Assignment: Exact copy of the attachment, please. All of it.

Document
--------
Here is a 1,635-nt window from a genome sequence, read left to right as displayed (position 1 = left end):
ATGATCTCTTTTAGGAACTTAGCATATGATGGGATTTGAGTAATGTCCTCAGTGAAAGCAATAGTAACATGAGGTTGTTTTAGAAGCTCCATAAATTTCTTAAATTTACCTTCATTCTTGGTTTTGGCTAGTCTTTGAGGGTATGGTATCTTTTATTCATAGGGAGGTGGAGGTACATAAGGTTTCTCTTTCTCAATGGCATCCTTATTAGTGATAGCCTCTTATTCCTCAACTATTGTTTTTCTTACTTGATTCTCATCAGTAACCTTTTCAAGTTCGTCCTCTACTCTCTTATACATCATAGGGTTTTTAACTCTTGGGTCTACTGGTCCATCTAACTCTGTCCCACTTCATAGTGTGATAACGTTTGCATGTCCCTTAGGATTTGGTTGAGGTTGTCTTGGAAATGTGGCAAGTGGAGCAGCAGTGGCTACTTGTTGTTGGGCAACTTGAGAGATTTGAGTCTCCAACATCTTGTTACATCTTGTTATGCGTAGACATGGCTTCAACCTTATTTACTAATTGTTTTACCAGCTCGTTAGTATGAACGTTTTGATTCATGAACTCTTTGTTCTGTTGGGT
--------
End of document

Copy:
Here is a 1,635-nt window from a genome sequence, read left to right as displayed (position 1 = left end):
ATGATCTCTTTTAGGAACTTAGCATATGATGGGATTTGAGTAATGTCCTCAGTGAAAGCAATAGTAACATGAGGTTGTTTTAGAAGCTCCATAAATTTCTTAAATTTACCTTCATTCTTGGTTTTGGCTAGTCTTTGAGGGTATGGTATCTTTTATTCATAGGGAGGTGGAGGTACATAAGGTTTCTCTTTCTCAATGGCATCCTTATTAGTGATAGCCTCTTATTCCTCAACTATTGTTTTTCTTACTTGATTCTCATCAGTAACCTTTTCAAGTTCGTCCTCTACTCTCTTATACATCATAGGGTTTTTAACTCTTGGGTCTACTGGTCCATCTAACTCTGTCCCACTTCATAGTGTGATAACGTTTGCATGTCCCTTAGGATTTGGTTGAGGTTGTCTTGGAAATGTGGCAAGTGGAGCAGCAGTGGCTACTTGTTGTTGGGCAACTTGAGAGATTTGAGTCTCCAACATCTTGTTACATCTTGTTATGCGTAGACATGGCTTCAACCTTATTTACTAATTGTTTTACCAGCTCGTTAGTATGAACGTTTTGATTCATGAACTCTTTGTTCTGTTGGGT